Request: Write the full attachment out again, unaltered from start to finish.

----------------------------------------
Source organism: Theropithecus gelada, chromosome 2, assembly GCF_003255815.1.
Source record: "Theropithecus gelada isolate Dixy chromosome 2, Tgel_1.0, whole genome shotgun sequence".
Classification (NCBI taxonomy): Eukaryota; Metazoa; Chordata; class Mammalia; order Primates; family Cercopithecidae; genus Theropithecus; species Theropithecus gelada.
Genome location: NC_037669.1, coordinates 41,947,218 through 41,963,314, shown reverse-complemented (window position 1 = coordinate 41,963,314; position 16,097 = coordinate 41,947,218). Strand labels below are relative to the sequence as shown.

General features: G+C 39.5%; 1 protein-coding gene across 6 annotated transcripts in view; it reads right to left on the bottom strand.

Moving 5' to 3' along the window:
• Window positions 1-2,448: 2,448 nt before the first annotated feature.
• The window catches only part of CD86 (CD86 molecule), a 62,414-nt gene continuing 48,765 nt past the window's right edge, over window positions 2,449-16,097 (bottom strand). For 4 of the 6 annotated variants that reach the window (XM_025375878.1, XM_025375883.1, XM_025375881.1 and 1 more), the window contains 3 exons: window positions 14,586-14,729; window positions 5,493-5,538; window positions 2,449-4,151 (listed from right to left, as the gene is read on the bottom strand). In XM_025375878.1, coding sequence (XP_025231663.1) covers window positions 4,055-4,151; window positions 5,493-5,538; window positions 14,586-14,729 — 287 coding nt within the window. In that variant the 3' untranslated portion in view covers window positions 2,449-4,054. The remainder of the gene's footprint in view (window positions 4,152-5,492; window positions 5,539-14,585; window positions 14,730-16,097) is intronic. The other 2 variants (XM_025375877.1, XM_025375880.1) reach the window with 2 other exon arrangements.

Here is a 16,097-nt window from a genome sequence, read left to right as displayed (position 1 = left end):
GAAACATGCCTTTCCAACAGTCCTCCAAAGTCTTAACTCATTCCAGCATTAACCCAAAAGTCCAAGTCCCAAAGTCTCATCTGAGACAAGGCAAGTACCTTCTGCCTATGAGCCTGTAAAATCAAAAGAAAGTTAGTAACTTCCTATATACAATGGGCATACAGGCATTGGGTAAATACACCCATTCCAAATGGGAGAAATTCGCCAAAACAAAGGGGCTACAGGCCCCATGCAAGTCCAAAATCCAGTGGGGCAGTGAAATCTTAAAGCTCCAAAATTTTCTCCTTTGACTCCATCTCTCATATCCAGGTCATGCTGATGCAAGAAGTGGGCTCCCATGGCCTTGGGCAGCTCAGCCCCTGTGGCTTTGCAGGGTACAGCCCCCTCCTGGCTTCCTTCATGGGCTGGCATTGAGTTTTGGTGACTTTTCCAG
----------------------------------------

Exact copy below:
Source organism: Theropithecus gelada, chromosome 2, assembly GCF_003255815.1.
Source record: "Theropithecus gelada isolate Dixy chromosome 2, Tgel_1.0, whole genome shotgun sequence".
Classification (NCBI taxonomy): Eukaryota; Metazoa; Chordata; class Mammalia; order Primates; family Cercopithecidae; genus Theropithecus; species Theropithecus gelada.
Genome location: NC_037669.1, coordinates 41,947,218 through 41,963,314, shown reverse-complemented (window position 1 = coordinate 41,963,314; position 16,097 = coordinate 41,947,218). Strand labels below are relative to the sequence as shown.

General features: G+C 39.5%; 1 protein-coding gene across 6 annotated transcripts in view; it reads right to left on the bottom strand.

Moving 5' to 3' along the window:
• Window positions 1-2,448: 2,448 nt before the first annotated feature.
• The window catches only part of CD86 (CD86 molecule), a 62,414-nt gene continuing 48,765 nt past the window's right edge, over window positions 2,449-16,097 (bottom strand). For 4 of the 6 annotated variants that reach the window (XM_025375878.1, XM_025375883.1, XM_025375881.1 and 1 more), the window contains 3 exons: window positions 14,586-14,729; window positions 5,493-5,538; window positions 2,449-4,151 (listed from right to left, as the gene is read on the bottom strand). In XM_025375878.1, coding sequence (XP_025231663.1) covers window positions 4,055-4,151; window positions 5,493-5,538; window positions 14,586-14,729 — 287 coding nt within the window. In that variant the 3' untranslated portion in view covers window positions 2,449-4,054. The remainder of the gene's footprint in view (window positions 4,152-5,492; window positions 5,539-14,585; window positions 14,730-16,097) is intronic. The other 2 variants (XM_025375877.1, XM_025375880.1) reach the window with 2 other exon arrangements.

Here is a 16,097-nt window from a genome sequence, read left to right as displayed (position 1 = left end):
GAAACATGCCTTTCCAACAGTCCTCCAAAGTCTTAACTCATTCCAGCATTAACCCAAAAGTCCAAGTCCCAAAGTCTCATCTGAGACAAGGCAAGTACCTTCTGCCTATGAGCCTGTAAAATCAAAAGAAAGTTAGTAACTTCCTATATACAATGGGCATACAGGCATTGGGTAAATACACCCATTCCAAATGGGAGAAATTCGCCAAAACAAAGGGGCTACAGGCCCCATGCAAGTCCAAAATCCAGTGGGGCAGTGAAATCTTAAAGCTCCAAAATTTTCTCCTTTGACTCCATCTCTCATATCCAGGTCATGCTGATGCAAGAAGTGGGCTCCCATGGCCTTGGGCAGCTCAGCCCCTGTGGCTTTGCAGGGTACAGCCCCCTCCTGGCTTCCTTCATGGGCTGGCATTGAGTTTTGGTGACTTTTCCAG